Global oil demand will not return to pre-pandemic levels until 2023 and talk of a “super cycle” could be premature: IEA

An oil rig is seen at sunrise on September 9, 2020 in Cromarty, Scotland.
  • By 2021, global oil demand is expected to increase from 5.5 million bpd to 96.5 million bpd, the IEA said.
  • Oil demand will recover around 60% of the volume lost in 2020, but will not return to 2019 levels until 2023.
  • “There is more than enough oil in reservoirs and underground to properly supply world oil markets.”
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The price of oil has recouped its pandemic losses, demand is increasing as more people are vaccinated against COVID-19 and the world’s largest exporters are not increasing production, but it is premature to talk about it. a new super-cycle and massive supply deficits. , according to the International Energy Agency.

The Paris-based IEA expects demand to pick up quickly in the second half of this year, but there are also plenty of opportunities for producers who are currently limiting production to turn on the taps, which means that global demand will not return to its previous level. – pandemic levels for another two years, he said.

Oil’s surge to nearly $ 70 a barrel has sparked discussions of a new super-cycle and a looming supply gap. Our data and analysis suggests otherwise. For starters, oil stocks still appear to be sufficient. from historical levels despite a steady decline from a massive overhang that built up during 2Q20, “the agency said in its monthly report.

The IEA said colder weather and a recovery in industrial activity had helped fuel global demand for oil, which is expected to increase by 5.3 million barrels per day between the first and fourth quarters of this year. .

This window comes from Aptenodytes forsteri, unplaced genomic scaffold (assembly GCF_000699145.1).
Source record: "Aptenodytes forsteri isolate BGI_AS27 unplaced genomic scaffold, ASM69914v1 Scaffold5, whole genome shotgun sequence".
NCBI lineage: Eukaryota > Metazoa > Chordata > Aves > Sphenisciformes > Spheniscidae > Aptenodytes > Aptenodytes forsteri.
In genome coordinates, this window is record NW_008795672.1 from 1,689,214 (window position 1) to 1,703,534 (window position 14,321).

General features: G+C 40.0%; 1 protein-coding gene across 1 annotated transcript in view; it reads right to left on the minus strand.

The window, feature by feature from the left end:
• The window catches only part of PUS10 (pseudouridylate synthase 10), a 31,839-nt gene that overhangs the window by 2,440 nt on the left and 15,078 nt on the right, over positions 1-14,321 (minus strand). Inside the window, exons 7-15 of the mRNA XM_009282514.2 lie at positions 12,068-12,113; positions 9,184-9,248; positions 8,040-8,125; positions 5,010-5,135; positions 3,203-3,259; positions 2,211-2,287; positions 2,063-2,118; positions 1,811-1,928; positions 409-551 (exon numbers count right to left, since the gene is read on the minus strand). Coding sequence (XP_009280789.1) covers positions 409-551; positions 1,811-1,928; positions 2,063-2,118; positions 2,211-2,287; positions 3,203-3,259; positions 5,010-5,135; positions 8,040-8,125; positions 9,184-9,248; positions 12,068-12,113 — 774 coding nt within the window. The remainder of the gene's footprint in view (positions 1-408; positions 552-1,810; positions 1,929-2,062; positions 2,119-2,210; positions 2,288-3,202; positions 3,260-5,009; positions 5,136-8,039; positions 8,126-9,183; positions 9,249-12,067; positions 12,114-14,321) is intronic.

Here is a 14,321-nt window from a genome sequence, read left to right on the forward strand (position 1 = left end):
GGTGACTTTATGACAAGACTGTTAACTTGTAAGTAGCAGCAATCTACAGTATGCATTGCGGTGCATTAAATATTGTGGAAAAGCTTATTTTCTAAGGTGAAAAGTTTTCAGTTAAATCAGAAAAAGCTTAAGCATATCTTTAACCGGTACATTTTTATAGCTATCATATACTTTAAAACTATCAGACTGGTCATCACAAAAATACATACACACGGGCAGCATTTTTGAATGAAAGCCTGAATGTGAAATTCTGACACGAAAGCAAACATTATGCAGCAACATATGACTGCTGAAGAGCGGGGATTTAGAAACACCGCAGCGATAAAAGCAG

By 2021, global oil demand is expected to increase from 5.5 million bpd to 96.5 million bpd, recouping about 60% of the volume lost in 2020, the agency said. Oil demand will return to 2019 levels by 2023, he added.

In addition, a stronger economy and the ongoing deployment of COVID-19 vaccines will continue to support demand growth in the second half of the year, which will help close the demand gap at 1.4 million bpd in the last quarter of the year, up from about 4.8 million bpd in the first quarter, according to the IEA.

However, the main driver of the supply / demand balance in the oil market is the Organization of the Petroleum Exporting Countries and their partners, such as Russia and Oman. The group says OPEC + has voluntarily cut production since the impact of the pandemic pushed the price of crude to all-time lows, to as little as – $ 40 a barrel for the U.S. benchmark at any given time.

OPEC + currently retains around 8 million barrels per day of market supply. This is down from the record 9.7 million bpd cut agreed to last spring, but still serves to support the price of oil, which is trading around $ 68 a barrel, rose 170 % last year and is helping to drain global surplus stocks. .

Global <a class=Oil Demand Forecast by Product: IEA” class=”img-responsive” src=”https://images2.markets.businessinsider.com/6051d117fe6a340019acf099?format=jpeg”/>
Global Oil Demand Forecast by Product: IEA

The IEA said OPEC’s spare capacity, excluding that of Iran, which is still subject to Trump-era US sanctions on its exports, was 7.7 million bpd in February, while non-OPEC countries that are part of the deal hold an additional $ 1.6 million. bpd that could be on the market “in no time,” the IEA said.

In terms of world supply, the production of non-OPEC + countries will increase by 700,000 b / d after a decline of 1.3 million b / d in 2020, while US oil production will fall by 180,000 b / d. / d, after the drop of 600,000 b / d in 2020, the agency said.

“The prospect of stronger demand and the continued restriction of OPEC + production indicate a sharp drop in inventories in the second half of the year. For now, however, there is more than enough oil. in reservoirs and underground to keep global oil markets properly supplied, ”the agency said.


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Felix J. Dixon